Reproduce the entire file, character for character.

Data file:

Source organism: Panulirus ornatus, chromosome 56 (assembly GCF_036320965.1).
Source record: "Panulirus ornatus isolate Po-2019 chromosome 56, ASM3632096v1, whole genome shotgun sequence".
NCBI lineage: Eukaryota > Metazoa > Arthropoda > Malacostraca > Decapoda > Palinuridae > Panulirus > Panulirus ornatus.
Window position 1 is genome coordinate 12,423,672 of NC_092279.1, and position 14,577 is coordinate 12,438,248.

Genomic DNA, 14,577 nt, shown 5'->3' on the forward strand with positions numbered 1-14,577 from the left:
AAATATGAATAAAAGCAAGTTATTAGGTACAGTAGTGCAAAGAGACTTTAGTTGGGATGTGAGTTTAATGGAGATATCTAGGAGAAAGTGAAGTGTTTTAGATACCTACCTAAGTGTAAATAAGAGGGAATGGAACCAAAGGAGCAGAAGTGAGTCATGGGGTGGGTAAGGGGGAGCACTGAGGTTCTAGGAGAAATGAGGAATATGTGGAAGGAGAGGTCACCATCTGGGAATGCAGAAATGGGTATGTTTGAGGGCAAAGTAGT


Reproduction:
Source organism: Panulirus ornatus, chromosome 56 (assembly GCF_036320965.1).
Source record: "Panulirus ornatus isolate Po-2019 chromosome 56, ASM3632096v1, whole genome shotgun sequence".
NCBI lineage: Eukaryota > Metazoa > Arthropoda > Malacostraca > Decapoda > Palinuridae > Panulirus > Panulirus ornatus.
Window position 1 is genome coordinate 12,423,672 of NC_092279.1, and position 14,577 is coordinate 12,438,248.

Genomic DNA, 14,577 nt, shown 5'->3' on the forward strand with positions numbered 1-14,577 from the left:
AAATATGAATAAAAGCAAGTTATTAGGTACAGTAGTGCAAAGAGACTTTAGTTGGGATGTGAGTTTAATGGAGATATCTAGGAGAAAGTGAAGTGTTTTAGATACCTACCTAAGTGTAAATAAGAGGGAATGGAACCAAAGGAGCAGAAGTGAGTCATGGGGTGGGTAAGGGGGAGCACTGAGGTTCTAGGAGAAATGAGGAATATGTGGAAGGAGAGGTCACCATCTGGGAATGCAGAAATGGGTATGTTTGAGGGCAAAGTAGT